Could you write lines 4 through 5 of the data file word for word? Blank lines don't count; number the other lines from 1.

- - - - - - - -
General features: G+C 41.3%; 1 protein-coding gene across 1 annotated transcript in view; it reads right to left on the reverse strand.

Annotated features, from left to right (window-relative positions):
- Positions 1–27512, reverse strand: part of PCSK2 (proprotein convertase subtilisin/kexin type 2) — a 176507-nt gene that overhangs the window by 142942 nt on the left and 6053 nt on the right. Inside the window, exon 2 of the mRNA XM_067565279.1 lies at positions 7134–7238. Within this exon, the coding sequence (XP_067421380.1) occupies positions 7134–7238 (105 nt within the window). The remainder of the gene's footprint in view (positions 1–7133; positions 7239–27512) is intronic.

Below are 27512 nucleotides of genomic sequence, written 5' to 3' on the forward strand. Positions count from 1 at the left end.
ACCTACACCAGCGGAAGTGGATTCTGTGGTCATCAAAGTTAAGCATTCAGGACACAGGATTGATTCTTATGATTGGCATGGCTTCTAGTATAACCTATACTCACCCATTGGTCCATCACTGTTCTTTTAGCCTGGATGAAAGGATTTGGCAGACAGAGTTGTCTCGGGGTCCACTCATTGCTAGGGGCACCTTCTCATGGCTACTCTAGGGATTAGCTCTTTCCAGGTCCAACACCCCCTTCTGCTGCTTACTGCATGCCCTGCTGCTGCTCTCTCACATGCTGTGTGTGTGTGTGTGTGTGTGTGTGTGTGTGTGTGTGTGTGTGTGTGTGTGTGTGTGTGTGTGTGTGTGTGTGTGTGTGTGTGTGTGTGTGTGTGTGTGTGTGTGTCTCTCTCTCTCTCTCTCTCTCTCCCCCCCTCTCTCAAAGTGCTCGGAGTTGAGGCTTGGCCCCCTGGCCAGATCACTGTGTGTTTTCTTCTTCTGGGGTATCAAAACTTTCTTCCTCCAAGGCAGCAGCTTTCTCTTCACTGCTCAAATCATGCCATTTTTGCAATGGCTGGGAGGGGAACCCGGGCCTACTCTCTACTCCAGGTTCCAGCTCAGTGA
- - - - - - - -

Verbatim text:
Below are 27512 nucleotides of genomic sequence, written 5' to 3' on the forward strand. Positions count from 1 at the left end.
ACCTACACCAGCGGAAGTGGATTCTGTGGTCATCAAAGTTAAGCATTCAGGACACAGGATTGATTCTTATGATTGGCATGGCTTCTAGTATAACCTATACTCACCCATTGGTCCATCACTGTTCTTTTAGCCTGGATGAAAGGATTTGGCAGACAGAGTTGTCTCGGGGTCCACTCATTGCTAGGGGCACCTTCTCATGGCTACTCTAGGGATTAGCTCTTTCCAGGTCCAACACCCCCTTCTGCTGCTTACTGCATGCCCTGCTGCTGCTCTCTCACATGCTGTGTGTGTGTGTGTGTGTGTGTGTGTGTGTGTGTGTGTGTGTGTGTGTGTGTGTGTGTGTGTGTGTGTGTGTGTGTGTGTGTGTGTGTGTGTGTGTGTGTGTGTGTCTCTCTCTCTCTCTCTCTCTCTCCCCCCCTCTCTCAAAGTGCTCGGAGTTGAGGCTTGGCCCCCTGGCCAGATCACTGTGTGTTTTCTTCTTCTGGGGTATCAAAACTTTCTTCCTCCAAGGCAGCAGCTTTCTCTTCACTGCTCAAATCATGCCATTTTTGCAATGGCTGGGAGGGGAACCCGGGCCTACTCTCTACTCCAGGTTCCAGCTCAGTGA